migrants. One panel, “Agents of the Shadows: Police, Violence, and Control,” discussed the impacts of policing and the most effective alternatives to police. The panelists were Alex Vitale, sociology professor at Brooklyn College; Cobe Williams, deputy director of U.S. programs for the nonprofit Cure Violence; and journalist Eugene Puryear. Vitale explained that a quarter of people killed by the police have mental health crises and that reforms for police training are ineffective. Complicit bias training, a popular training practice that aims to target inherent prejudices and proclaims success in laboratory settings, does not reproduce realworld results within police forces or employers’ hiring decisions, according to Vitale. “[The training] is the perfect literal procedural reform [because] it fundamentally avoids the nature of the problem,” Vitale explained. “The problems with race and policing are not unconscious or unintentional.” Vitale also pointed to the destructive effects of police presence within schools. He explained that in New York City, there are more NYPD personnel in schools than counselors. “We don’t need police to be mentors to our students,” Vitale said. “We need no police.” Rev. Teresa Smallwood presented the closing plenary, “Priests, Prophets, and Panthers: Hope for the Shadows.” Her repeated, impassioned cries to organize and work together to reform the criminal justice system echoed throughout the auditorium. “Help those brothers and sisters who have been incarcerated and let them know that they are important to us,” Smallwood said, “because unlike what it looks like now, we are all in this together, so the day we say that we are family, we have nothing to lose but our chains.” “Shadows of the Prison” was sponsored in collaboration with the Office of Religious Life and the University’s Campus Conversations on Identity and held on April 13–14 in McCosh Hall and East Pyne Hall.

Tuesday March 17, 2018

$1M surplus precludes Princeton tax increase BUDGET

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forecasting. They predicted $1,000,000 more for the fiscal year than the current budget requires, so some of that money is being used to offset the projected tax increase. “We have a huge surplus, and the budget is really conservative, so there’s fairly low risk of using up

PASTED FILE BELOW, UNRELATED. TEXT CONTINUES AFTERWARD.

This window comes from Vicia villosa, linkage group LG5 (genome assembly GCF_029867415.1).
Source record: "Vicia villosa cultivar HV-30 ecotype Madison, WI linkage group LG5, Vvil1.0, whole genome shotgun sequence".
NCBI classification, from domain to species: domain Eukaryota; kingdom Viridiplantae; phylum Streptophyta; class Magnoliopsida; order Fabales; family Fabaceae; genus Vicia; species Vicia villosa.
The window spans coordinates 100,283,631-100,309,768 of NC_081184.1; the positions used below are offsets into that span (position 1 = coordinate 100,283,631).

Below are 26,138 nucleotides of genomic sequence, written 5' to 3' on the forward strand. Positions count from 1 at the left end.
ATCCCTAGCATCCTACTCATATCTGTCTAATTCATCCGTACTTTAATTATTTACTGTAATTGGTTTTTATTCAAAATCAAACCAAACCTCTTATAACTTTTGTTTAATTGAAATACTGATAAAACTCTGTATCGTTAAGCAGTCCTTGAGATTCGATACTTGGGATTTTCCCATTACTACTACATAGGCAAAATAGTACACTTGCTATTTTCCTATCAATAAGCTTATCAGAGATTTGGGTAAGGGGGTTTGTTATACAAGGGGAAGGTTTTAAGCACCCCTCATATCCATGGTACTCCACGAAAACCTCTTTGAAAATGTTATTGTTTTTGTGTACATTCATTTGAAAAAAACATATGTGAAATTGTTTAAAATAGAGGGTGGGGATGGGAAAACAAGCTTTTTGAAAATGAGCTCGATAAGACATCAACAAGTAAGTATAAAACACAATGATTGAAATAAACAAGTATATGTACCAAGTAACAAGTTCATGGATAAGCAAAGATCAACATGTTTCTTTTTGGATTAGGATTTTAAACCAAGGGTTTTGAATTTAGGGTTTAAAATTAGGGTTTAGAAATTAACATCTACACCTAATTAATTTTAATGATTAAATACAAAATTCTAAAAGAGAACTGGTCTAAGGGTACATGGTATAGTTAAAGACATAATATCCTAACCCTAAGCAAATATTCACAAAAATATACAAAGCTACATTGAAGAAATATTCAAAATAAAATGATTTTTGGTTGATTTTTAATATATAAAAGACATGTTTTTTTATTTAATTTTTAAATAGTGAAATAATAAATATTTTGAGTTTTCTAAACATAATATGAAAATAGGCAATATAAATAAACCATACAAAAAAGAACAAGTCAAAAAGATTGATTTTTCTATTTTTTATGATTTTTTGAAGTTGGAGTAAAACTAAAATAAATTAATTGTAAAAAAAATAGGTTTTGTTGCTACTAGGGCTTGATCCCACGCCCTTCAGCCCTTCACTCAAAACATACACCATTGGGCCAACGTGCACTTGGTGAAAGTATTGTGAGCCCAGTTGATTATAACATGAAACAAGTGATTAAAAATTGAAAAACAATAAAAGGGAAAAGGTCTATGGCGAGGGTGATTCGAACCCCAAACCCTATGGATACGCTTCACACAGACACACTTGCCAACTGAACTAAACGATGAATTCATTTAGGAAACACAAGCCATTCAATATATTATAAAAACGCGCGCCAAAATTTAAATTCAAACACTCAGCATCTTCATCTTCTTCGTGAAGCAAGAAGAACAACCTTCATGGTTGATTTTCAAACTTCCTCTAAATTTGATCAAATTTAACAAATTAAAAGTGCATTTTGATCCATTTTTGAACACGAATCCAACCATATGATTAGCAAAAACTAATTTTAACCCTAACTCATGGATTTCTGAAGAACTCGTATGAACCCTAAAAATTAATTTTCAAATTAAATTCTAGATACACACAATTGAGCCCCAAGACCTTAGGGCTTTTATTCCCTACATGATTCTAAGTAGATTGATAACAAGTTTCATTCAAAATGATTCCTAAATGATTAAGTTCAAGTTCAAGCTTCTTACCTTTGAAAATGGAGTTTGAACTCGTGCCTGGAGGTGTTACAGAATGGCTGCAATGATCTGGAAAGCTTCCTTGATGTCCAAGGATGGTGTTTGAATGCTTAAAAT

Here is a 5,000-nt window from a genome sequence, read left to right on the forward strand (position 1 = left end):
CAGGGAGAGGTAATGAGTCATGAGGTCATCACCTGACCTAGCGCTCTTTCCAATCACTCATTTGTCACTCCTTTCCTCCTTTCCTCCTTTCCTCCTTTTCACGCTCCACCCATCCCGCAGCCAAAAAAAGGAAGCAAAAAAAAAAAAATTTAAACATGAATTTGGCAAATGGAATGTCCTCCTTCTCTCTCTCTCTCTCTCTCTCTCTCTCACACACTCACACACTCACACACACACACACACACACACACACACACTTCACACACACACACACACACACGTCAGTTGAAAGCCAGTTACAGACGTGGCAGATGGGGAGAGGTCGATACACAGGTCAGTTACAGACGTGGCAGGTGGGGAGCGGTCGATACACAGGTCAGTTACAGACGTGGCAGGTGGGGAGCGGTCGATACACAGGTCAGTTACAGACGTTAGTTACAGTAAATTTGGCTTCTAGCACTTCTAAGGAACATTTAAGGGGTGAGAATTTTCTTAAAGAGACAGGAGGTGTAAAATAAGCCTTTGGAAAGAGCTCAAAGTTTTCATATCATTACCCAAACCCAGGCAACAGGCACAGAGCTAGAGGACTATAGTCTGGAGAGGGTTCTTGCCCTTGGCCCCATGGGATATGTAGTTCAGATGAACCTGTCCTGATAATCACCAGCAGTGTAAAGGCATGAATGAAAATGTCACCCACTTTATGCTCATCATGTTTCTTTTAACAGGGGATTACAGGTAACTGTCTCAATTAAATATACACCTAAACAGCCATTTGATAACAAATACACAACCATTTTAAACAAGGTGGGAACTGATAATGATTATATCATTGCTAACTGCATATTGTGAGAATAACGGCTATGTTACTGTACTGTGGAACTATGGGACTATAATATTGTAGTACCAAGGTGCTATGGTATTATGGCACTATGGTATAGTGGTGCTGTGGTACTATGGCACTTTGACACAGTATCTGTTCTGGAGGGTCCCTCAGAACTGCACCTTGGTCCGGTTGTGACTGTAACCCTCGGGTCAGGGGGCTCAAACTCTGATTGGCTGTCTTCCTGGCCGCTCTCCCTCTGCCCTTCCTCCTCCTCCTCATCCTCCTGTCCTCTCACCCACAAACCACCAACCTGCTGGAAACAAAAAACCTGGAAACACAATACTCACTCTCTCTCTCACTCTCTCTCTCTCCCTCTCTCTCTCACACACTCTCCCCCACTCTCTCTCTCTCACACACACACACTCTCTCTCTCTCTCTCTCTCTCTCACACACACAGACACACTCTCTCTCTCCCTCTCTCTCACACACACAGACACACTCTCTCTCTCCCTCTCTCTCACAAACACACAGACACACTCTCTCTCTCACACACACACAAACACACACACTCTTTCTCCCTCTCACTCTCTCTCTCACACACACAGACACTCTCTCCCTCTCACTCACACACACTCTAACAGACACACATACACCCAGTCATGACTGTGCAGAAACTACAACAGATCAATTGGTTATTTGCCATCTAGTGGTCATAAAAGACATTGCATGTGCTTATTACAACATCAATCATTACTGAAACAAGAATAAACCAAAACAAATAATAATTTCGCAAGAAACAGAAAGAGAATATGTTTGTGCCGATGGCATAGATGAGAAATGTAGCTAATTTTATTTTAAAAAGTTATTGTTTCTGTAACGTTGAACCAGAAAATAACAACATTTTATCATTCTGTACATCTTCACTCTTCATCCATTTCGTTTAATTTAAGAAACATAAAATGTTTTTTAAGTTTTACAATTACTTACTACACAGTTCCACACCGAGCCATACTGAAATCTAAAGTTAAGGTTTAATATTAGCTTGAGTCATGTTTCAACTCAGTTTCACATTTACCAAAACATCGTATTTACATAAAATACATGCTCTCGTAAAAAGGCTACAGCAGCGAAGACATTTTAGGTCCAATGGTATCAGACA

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a lot of money on this,” Scott Sillars, the head of the Citizens Finance Advisory Committee, said. “The amount to ensure a $0 increase in taxes was always $36,000, less than 1 percent of the budget. So it was a pretty easy recommendation.” Marc Dashield, the town administrator, was not available for comment at the time of publication.

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The Daily Princetonian is published daily except Saturday and Sunday from September through May and three times a week during January and May by The Daily Princetonian Publishing Company, Inc., 48 University Place, Princeton, N.J. 08540. Mailing address: P.O. Box 469, Princeton, N.J. 08542. Subscription rates: Mailed in the United States $175.00 per year, $90.00 per semester. Office hours: Sunday through Friday, 1:30 p.m. to 4:30 p.m. Telephones: Business: 609-375-8553; News and Editorial: 609-258-3632. For tips, email Reproduction of any material in this newspaper without expressed permission of The Daily Princetonian Publishing Company, Inc., is strictly prohibited. Copyright 2014, The Daily Princetonian Publishing Company, Inc. POSTMASTER: Send address changes to The Daily Princetonian, P.O. Box 469, Princeton, N.J. 08542.